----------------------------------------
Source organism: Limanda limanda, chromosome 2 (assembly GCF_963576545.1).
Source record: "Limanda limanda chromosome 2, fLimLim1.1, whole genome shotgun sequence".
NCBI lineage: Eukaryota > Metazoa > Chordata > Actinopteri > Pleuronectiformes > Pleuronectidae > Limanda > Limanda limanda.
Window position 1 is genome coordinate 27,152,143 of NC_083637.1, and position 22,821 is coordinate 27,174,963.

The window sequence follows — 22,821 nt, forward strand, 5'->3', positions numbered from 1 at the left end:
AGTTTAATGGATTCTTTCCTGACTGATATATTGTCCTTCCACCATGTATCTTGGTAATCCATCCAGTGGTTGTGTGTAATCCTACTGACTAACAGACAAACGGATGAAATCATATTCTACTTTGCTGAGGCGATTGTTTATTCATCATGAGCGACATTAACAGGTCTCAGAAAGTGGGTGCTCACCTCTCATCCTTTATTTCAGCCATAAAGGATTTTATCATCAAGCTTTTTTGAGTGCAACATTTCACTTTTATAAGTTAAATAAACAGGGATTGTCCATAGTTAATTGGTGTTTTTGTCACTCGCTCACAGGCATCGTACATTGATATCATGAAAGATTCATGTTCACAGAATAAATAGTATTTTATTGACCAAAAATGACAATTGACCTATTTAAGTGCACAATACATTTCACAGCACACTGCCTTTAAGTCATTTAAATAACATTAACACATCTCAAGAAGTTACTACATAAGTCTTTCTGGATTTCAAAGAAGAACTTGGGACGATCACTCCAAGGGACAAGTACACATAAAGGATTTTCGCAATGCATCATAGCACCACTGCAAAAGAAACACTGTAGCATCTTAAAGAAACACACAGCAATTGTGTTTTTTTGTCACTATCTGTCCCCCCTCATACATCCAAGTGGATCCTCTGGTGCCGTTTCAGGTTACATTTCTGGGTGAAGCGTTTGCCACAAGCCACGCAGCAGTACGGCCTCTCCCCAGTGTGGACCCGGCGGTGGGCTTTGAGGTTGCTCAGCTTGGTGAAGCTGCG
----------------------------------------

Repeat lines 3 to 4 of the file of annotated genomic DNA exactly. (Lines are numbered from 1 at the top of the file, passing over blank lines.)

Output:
NCBI lineage: Eukaryota > Metazoa > Chordata > Actinopteri > Pleuronectiformes > Pleuronectidae > Limanda > Limanda limanda.
Window position 1 is genome coordinate 27,152,143 of NC_083637.1, and position 22,821 is coordinate 27,174,963.